Ada Hill died in 1901. She was 34 years old. J.W. Hill died in 1903. He was either 48 or 50 years old. In his will, J.W. left his estate to four of his children (those from his second marriage), with the provision that 20 percent of his income would be paid to Mrs. Ada Foster, his mother-in-law, who he also named as his children's guardian. He left Emmett, his son from his first marriage, the token sum of $1.00. Ada's aunt, Mrs. Emma F. Van Allen, was named executrix of the estate, and took charge of rearing the children.
In 1910, Mrs. Foster filed an affidavit disputing the will, stating that she alone owned the house, and had made all payments on it. The probate court judge disagreed, and on July 27, 1910 he awarded the children ownership of the house, and ordered Mrs. Foster to vacate the house. The court ordered the children to pay Mrs. Foster one fifth of the income from the J.W. Hill Telephone System, with a minimum payment of $30 per month.
On November 28, 1914 J.W.'s children sold the house to CW Longcoy. On May 31, 1915 Mrs. Foster went back to the court, claiming she had been shorted income from the telephone company, and asked for a lien on the house to prevent the heirs from delivering title to the Longcoys. Mrs. Foster once again claimed ownership of Lots 1 and 2, saying "that claiming in reality she is the owner of said Lots...". The case was dismissed on October 29, 1915.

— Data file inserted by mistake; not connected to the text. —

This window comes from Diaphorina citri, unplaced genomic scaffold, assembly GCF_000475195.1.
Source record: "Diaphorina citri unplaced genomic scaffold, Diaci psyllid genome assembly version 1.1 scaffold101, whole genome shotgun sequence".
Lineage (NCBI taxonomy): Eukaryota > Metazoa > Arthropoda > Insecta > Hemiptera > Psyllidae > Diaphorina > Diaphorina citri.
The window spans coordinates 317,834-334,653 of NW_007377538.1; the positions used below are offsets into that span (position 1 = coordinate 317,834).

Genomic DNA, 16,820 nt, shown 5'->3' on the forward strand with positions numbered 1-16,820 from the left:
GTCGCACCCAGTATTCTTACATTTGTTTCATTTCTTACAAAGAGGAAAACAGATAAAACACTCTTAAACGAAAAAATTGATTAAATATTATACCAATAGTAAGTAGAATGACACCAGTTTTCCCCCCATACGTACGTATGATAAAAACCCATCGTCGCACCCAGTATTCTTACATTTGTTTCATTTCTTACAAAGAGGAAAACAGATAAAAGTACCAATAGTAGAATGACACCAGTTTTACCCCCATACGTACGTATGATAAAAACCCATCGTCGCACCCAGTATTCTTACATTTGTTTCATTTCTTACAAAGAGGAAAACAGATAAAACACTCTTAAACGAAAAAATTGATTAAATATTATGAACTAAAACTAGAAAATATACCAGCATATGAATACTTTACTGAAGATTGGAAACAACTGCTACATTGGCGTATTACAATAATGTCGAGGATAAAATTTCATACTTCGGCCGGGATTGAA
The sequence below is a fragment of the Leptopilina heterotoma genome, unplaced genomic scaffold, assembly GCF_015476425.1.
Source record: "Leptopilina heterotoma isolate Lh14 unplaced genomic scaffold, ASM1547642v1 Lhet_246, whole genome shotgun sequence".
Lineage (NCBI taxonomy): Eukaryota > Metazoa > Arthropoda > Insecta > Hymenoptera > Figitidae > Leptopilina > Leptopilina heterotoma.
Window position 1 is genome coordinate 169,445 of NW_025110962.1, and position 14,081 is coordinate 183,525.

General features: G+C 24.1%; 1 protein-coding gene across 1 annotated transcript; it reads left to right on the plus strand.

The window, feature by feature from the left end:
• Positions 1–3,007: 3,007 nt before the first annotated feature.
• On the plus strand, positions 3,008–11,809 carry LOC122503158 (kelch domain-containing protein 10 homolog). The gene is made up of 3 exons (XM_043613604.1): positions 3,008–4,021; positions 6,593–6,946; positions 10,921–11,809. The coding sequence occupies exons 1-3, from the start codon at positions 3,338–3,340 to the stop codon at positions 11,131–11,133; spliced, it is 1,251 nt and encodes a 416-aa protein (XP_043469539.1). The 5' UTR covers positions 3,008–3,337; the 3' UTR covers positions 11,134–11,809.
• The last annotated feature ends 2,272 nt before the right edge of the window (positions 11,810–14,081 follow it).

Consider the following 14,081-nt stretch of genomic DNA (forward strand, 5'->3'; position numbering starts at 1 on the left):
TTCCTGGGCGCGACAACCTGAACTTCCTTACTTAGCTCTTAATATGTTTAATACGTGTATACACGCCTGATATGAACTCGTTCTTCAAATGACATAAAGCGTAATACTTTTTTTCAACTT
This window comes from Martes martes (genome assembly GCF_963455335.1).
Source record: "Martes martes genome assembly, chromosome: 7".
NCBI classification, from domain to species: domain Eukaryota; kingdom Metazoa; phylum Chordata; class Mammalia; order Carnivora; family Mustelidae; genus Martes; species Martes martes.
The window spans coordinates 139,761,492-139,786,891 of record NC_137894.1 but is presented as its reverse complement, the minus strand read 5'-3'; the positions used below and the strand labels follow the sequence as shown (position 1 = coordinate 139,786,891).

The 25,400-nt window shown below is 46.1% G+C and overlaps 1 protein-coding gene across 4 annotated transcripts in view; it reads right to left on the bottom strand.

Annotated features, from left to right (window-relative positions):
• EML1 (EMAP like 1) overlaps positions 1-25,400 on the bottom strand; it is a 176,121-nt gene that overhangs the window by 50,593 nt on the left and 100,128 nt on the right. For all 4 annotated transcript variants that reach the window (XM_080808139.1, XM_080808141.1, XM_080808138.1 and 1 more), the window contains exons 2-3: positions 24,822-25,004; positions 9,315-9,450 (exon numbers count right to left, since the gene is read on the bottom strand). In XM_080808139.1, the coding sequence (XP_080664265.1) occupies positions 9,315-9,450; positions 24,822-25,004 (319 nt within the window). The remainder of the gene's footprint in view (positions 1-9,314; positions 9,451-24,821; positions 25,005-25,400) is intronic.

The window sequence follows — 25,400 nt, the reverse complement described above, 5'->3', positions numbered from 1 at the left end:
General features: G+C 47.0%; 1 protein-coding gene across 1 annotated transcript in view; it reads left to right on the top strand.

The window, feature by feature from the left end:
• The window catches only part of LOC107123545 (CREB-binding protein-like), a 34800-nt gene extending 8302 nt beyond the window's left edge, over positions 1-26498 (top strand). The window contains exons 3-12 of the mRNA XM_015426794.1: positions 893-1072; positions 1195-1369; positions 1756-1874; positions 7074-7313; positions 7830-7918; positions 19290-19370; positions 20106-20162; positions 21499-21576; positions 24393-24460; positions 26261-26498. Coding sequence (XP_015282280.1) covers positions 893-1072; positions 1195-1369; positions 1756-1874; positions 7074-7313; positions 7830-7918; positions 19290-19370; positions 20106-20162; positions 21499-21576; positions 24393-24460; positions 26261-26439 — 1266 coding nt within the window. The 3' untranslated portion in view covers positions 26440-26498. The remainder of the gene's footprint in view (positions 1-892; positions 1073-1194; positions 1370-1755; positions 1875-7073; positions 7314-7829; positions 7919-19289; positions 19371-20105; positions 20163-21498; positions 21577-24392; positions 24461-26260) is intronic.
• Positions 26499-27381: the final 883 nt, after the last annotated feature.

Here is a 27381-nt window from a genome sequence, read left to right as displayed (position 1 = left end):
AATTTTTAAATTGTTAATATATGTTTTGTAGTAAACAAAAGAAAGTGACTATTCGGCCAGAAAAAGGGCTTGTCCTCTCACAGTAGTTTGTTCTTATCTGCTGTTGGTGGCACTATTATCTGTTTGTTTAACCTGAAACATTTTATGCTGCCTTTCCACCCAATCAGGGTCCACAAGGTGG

The Post-Hill Years
Since then, there have been a succession of owners, including Claude and May Fuller (who owned the home north of The Rosalie) in 1917, Lizzie Watkins in 1920 (who passed the house on to her heirs), the Kidds in 1946, the Perebooms in 1972, the Johnsons in 1995, and Michelle McDonald in 2000. One "sale" that has been mentioned in other published reports, to Marie Dobbins, was really just a paperwork formality to change the Kidds' ownership of the property to a joint survivorship. The Kidds' "sold" the house to Marie on July 5, 1968, who then immediately "sold" it back to the Kidds.